Features: I borrowed this guitar from a friend who found it in his addict, and it had been sitting there since the 1970's. Through my research I found that these guitars are no longer made, but there are still alot of them out there, and I haven't found no reviews on these amazing guitars.
But to start, this guitar was bought it 1974 I think, its your basic standard Acoustic guitar, no fancy hardware. Its made in Japan, but designed in the United States. It has 21 frets, like most guitars, but there not all that accesible. The neck is quite interesting, its not quiet a half circle like most would expect, it has kinda a hill in the middle of the back of the neck, but suprisling its very confortable, gives it alot of strength.
The body is kinda hard to determine, since there are no specs on this guitar, but I know its a spruce top with what I think are mahagony sides and back, I'm assuming the neck is made of mahagony also. It's a standard Dreadnaught designe, very full sound. It's got the typical Acoustic bridge, with the plastic pins, but the bridge on this one is made of solid mahagony, which is a nice touch. The tuners are kinda basic, but very heavy, which allows it not to go out of tune easily. // 10
Sound: The sound of the V-20 is actually the biggest factor of these guitars. The company was originaly shut down becuase they built their guitars just as good as Martin and Talyor, and since they used there specs to make an off brand of the Martins or Talyors, they got shut down. The sound, is beautiful, very comparable to a Martin or a Talyor. Its a very projecting guitar, very loud for an Acoustic. // 10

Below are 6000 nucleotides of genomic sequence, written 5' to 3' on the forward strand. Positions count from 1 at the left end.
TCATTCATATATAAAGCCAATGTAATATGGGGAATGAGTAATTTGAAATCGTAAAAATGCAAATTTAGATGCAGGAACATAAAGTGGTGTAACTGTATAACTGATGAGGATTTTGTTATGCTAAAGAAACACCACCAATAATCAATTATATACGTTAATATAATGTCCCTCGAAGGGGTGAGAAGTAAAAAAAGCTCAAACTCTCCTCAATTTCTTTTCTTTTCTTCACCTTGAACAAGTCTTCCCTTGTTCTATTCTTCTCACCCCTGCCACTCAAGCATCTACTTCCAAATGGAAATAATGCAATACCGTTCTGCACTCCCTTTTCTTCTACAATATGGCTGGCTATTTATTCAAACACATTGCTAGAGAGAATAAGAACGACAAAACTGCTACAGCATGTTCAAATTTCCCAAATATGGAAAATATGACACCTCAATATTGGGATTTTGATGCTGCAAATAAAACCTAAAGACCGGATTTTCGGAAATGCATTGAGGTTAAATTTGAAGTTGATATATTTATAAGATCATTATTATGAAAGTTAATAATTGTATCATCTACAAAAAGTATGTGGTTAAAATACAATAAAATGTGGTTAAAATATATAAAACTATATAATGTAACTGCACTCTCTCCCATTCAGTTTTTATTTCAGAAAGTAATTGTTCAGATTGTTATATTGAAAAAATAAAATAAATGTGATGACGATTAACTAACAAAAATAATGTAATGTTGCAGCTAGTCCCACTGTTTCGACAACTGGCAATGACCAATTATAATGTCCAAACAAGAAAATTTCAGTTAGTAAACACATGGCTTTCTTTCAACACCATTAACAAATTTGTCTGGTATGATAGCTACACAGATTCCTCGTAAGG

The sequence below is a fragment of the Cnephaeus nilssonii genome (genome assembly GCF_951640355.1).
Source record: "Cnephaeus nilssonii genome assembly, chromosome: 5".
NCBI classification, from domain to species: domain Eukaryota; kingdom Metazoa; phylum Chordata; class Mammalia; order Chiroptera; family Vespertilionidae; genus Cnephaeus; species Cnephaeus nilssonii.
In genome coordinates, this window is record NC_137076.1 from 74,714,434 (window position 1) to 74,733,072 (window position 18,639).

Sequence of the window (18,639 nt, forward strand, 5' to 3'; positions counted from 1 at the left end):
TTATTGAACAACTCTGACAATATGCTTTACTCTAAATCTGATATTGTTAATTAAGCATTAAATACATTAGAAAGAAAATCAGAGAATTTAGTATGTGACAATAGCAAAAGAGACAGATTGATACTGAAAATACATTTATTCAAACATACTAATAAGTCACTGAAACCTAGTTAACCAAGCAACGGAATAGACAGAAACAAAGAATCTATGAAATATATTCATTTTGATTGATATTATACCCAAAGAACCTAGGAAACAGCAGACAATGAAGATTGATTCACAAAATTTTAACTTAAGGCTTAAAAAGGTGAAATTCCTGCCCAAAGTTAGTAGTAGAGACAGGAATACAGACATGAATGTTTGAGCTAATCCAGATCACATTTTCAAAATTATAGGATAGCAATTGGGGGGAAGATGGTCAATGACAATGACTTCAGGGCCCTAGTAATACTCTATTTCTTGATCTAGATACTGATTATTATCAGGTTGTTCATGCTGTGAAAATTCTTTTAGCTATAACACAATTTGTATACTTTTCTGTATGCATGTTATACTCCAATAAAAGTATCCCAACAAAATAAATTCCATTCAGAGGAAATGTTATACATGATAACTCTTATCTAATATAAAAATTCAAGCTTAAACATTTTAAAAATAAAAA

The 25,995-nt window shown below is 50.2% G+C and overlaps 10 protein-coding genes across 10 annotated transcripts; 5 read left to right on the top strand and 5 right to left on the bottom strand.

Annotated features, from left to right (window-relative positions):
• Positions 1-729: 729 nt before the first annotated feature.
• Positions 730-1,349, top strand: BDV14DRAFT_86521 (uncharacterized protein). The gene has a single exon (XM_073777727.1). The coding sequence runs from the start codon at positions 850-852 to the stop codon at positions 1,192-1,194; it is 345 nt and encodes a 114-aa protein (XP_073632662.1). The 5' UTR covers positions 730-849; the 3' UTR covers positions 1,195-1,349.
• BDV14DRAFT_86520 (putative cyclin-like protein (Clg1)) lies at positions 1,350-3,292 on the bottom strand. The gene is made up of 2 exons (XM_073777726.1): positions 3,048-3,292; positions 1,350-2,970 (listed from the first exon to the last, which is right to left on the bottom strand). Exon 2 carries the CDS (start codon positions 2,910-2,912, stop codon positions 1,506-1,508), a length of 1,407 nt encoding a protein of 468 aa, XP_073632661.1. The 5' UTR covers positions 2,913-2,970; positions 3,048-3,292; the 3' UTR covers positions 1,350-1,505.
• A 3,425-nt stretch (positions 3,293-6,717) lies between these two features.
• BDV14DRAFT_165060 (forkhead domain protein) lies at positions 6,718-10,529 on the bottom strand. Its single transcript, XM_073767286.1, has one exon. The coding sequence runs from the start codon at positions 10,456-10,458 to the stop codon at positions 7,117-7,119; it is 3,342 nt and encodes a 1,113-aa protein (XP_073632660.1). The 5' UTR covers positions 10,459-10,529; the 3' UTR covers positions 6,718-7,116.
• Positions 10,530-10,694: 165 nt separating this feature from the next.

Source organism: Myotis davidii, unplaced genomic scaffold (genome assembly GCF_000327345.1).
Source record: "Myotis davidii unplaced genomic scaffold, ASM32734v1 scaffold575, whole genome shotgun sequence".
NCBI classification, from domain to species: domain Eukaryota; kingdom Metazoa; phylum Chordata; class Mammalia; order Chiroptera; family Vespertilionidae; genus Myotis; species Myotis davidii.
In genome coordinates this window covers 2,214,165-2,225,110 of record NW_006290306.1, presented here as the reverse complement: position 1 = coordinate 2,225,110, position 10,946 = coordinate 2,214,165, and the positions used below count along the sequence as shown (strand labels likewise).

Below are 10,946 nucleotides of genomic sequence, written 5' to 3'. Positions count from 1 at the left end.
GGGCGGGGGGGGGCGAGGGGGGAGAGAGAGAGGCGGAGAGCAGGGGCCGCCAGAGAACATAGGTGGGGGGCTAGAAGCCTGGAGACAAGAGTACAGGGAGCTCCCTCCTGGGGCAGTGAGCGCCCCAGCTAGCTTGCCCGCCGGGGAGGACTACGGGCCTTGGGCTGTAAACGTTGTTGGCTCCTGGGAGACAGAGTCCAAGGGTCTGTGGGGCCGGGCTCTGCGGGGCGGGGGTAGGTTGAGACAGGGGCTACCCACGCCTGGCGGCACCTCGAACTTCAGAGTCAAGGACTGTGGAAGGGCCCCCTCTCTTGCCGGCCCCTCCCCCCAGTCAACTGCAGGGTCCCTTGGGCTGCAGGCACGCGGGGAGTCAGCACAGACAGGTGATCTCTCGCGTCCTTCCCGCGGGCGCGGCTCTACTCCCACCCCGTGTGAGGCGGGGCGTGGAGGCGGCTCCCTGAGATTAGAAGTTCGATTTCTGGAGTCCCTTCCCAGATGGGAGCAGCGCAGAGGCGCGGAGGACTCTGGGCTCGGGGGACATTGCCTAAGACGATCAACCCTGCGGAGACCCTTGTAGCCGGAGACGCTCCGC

Action, Fit & Finish: When I got the guitar, it had an very low action, and no fret buzz. Which suprised me alot, since it had been sitting in a addict strung up for 30 years, and the neck didn't even budge. Playing the thing was like playing my electric guitar, was not hard at all to push the strings down. The finish is....kinda worn, but thats to be expected of a guitar this old. Part of the spruce top was comeing off, but I glued that back together and it was fine. The clear coat finish did hold up well, its still there and very reflective still, but has lots of scratches. // 9
Reliability & Durability: My friend does use it for Live playing, but he has to mic it, which gets frustrating. Its lasted 30 years, but that was 30 years unplayed, but I expect it to last much longer if its kept in good shape.
The strap buttons are pertty solid, even though they are a bit rusted, but they are kinda small. I would definatly use this without a backup, but only if I was doing small gigs, since micing it would be a pain. The finish is ok, not all that great, but it could just be becuase of its age. // 8
Overall Impression: This guitar would fit any type of musician, it has great sound and great playibility. I've been playing for 4 years, and I played alot of high end guitars, and this one deserves to be among them. If it was stolen, I would try to find another one, I think they go for about $400 in pawn shops and other guitar stores, so its a great deal for the money. I compared this guitar to a Martin at Guitar Center and my Takamine G series, and it blew away my Takamine, and almost was up there with the Martin. Hope this helps some people looking at these old guitars or is wondering about them. // 9